With Cop 21 unfolding in Paris, Commonwealth Bank Chief economist Michael Blythe took the opportunity to spotlight Australia’s environmental challenges when he spoke to ABIE members and friends recently.
In his talk, Weathering the Economic Cycle and Climate Change, he warned that the economic loss associated with climate change was already significant, and that the potential damage from doing nothing was very large. “Climate change”, he said, “is the biggest risk issue the world can see”.
He pointed out the Catch 22 that faces Australia: “As a one of the world’s biggest exporters of coal and LNG, the country provides the world with much needed energy. But this increases greenhouse gas emissions at a time the world should be reducing them. Added to this, weak economies and fiscal pressures have reduced the momentum for change.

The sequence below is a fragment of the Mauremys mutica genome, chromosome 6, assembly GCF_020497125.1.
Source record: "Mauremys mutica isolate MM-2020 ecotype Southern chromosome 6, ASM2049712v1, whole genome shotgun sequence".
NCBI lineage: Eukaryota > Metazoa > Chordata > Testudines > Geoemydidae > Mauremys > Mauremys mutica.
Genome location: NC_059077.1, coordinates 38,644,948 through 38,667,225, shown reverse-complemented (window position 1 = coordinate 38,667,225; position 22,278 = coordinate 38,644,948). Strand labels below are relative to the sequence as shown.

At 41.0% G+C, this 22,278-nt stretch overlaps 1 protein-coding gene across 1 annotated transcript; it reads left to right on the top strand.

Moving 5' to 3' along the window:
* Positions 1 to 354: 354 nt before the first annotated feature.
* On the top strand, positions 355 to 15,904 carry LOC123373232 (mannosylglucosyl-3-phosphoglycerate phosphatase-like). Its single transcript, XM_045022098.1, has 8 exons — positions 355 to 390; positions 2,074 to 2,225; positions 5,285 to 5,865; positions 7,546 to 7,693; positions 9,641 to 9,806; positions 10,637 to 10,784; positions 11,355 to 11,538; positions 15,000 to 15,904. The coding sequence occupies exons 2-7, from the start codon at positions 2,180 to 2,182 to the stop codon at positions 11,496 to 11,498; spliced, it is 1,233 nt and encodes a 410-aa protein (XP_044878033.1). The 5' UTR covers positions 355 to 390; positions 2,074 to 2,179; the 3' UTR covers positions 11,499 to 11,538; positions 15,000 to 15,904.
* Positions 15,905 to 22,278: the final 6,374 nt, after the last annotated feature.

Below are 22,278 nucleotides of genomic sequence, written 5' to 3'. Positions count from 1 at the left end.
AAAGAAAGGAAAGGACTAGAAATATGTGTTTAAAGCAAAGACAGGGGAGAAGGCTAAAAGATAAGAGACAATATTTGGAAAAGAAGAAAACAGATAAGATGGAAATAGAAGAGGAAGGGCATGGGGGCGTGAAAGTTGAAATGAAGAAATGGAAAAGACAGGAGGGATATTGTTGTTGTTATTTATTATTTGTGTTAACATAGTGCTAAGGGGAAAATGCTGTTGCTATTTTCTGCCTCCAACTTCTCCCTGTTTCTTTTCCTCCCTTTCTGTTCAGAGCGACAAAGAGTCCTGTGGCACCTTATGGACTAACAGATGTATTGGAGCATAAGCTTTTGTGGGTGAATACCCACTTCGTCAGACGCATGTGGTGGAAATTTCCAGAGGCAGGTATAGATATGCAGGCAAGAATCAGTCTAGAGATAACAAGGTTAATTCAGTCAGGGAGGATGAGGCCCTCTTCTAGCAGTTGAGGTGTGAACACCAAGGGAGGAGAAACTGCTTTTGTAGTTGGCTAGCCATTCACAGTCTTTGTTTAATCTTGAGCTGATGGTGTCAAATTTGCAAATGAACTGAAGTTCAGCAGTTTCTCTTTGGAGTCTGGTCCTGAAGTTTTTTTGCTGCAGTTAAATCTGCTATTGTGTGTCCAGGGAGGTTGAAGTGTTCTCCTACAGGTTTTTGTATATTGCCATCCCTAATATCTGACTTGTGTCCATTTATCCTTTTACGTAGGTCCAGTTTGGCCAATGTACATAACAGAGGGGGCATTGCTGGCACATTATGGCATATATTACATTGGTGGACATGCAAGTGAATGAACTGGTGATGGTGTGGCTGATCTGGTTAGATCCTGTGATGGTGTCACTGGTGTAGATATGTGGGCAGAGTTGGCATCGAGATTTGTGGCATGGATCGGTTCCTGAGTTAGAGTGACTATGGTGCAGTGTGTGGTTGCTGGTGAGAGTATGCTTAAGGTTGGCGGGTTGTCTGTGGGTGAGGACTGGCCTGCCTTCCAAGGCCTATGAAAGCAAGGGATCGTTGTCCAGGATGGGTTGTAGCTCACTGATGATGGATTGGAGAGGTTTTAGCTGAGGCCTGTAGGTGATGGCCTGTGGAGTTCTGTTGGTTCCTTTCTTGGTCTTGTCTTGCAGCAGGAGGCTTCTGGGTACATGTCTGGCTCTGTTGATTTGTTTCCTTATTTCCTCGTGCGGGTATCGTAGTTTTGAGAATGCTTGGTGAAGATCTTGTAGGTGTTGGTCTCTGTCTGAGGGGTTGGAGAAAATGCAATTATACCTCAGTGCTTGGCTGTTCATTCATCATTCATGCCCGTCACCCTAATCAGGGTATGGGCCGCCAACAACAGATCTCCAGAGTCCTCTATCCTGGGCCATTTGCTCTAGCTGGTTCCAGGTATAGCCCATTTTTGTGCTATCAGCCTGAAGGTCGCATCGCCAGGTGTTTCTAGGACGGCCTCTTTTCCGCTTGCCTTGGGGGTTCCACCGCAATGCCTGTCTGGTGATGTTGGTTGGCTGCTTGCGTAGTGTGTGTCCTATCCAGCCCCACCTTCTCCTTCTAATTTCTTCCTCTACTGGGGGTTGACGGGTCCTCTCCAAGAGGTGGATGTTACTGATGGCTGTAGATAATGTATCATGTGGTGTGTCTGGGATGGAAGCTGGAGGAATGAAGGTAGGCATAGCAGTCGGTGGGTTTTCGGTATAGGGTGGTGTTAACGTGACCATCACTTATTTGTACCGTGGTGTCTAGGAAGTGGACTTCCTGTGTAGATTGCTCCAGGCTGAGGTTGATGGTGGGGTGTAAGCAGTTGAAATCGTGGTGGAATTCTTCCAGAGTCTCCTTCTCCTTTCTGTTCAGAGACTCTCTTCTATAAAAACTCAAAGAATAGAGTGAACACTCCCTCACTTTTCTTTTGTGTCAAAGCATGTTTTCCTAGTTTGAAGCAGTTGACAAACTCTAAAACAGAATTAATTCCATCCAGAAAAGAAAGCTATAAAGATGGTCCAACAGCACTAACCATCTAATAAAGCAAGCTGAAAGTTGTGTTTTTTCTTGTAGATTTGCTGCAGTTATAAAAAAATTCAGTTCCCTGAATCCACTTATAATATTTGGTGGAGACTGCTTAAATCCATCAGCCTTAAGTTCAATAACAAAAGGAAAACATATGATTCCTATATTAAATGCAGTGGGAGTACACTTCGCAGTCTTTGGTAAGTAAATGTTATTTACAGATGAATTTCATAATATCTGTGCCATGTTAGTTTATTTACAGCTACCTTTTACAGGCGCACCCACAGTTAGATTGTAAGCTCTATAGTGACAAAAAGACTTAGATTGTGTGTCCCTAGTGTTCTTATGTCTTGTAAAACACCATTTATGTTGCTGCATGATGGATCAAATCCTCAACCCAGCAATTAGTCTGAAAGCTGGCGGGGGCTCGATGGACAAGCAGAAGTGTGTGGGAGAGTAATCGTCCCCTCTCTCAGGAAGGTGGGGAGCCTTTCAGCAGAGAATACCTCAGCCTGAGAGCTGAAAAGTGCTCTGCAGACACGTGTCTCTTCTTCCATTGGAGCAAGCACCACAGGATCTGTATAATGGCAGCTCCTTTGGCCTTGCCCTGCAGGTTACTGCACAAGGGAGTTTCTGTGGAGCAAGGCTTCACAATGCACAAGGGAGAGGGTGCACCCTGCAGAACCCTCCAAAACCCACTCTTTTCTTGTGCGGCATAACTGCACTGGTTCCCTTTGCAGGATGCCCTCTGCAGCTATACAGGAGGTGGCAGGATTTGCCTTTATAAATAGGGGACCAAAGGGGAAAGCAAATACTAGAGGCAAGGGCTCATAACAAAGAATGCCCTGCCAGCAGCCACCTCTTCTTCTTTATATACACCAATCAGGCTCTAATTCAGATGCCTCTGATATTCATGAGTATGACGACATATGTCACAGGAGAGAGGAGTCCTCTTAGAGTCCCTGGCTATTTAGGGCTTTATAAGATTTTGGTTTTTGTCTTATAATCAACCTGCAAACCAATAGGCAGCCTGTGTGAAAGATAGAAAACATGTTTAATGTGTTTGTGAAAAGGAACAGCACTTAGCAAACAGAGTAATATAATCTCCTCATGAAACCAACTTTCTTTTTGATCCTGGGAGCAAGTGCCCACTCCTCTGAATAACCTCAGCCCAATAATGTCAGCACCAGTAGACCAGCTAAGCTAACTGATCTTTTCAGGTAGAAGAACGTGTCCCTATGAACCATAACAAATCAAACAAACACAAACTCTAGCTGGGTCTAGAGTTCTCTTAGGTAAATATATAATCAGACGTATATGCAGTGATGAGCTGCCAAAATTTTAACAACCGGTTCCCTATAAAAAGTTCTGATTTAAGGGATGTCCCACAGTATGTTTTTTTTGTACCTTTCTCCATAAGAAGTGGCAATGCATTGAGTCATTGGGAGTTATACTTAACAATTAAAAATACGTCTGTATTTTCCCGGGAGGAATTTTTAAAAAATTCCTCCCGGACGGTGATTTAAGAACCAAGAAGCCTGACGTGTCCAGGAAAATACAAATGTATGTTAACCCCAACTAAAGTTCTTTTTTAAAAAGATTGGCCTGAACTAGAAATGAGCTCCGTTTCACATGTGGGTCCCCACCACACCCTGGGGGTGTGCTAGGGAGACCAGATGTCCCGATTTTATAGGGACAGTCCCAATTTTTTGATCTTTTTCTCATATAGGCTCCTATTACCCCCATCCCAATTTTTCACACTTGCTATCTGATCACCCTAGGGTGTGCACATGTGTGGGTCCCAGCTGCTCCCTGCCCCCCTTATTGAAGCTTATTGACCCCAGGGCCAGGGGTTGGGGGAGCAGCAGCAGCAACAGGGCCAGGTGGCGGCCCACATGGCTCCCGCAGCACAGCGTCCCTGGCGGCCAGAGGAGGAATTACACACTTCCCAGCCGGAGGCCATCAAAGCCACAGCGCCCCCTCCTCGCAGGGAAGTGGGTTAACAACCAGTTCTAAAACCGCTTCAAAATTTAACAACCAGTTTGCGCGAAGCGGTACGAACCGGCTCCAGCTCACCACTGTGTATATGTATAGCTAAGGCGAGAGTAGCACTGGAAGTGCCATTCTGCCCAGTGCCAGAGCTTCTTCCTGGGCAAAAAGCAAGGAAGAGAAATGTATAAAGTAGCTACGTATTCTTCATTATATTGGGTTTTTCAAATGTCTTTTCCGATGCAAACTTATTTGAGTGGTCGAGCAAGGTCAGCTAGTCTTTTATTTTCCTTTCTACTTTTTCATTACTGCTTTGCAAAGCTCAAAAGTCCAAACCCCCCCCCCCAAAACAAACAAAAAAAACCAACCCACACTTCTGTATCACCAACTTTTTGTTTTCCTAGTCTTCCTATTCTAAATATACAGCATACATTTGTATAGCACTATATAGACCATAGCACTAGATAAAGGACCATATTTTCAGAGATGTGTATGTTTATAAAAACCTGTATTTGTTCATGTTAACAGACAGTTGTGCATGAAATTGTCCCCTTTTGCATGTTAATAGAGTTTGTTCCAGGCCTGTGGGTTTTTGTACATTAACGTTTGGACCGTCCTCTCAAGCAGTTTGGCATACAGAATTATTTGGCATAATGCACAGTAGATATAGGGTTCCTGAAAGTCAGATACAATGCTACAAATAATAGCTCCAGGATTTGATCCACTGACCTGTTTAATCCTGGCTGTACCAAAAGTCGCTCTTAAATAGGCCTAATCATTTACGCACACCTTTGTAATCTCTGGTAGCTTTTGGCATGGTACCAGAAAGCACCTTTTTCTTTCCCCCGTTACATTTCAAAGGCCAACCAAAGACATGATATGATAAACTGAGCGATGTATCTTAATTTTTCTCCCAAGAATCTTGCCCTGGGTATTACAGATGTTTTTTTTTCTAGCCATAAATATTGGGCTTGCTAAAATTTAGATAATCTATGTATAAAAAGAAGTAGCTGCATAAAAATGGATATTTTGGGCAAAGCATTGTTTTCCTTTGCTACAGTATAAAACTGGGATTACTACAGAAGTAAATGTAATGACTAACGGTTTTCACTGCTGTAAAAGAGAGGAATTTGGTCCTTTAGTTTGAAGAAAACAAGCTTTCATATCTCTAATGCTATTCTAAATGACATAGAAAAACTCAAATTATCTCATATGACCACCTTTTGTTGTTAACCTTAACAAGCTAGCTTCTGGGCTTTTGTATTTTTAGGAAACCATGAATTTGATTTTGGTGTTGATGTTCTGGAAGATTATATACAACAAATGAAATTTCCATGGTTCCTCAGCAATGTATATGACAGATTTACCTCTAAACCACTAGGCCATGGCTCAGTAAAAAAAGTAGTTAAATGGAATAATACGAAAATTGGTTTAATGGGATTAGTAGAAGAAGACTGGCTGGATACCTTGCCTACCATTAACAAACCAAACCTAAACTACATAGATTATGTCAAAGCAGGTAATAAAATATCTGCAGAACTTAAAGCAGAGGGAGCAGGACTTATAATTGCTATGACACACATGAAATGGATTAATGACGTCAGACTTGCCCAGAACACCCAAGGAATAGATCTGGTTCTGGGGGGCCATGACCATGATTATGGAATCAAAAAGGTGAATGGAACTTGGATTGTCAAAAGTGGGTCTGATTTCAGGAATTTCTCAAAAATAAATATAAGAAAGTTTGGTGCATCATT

“Mr Blythe said that the Commonwealth Bank was already applying environmental risk management framework to lending/investing decisions, and supporting businesses and technologies that reduced dependence on fossil fuels”.
Included in their Australian lending portfolio is 180 renewable energy projects, while billions is currently being invested by the bank in renewables in Europe.
He said the Australian economic was still facing headwinds, but pointed to 2% economic growth and 6% unemployment as “not the figures of a recession”.
His research showed that construction job gains had offset mining job losses. “After Dubai, there are more cranes in the Sydney skyline than anywhere else in the world”.
He predicted US interest rates would kick up shortly, having a wide-spread impact on world markets, while the Chinese economy would grow at 6.5% for the next two years.
Michael Blythe’s bi-annual economic seminars are always much appreciated by ABIE members, and 38 members and guests attended the event which was followed by a cocktail at the InterContinental Paris Le Grand Hotel.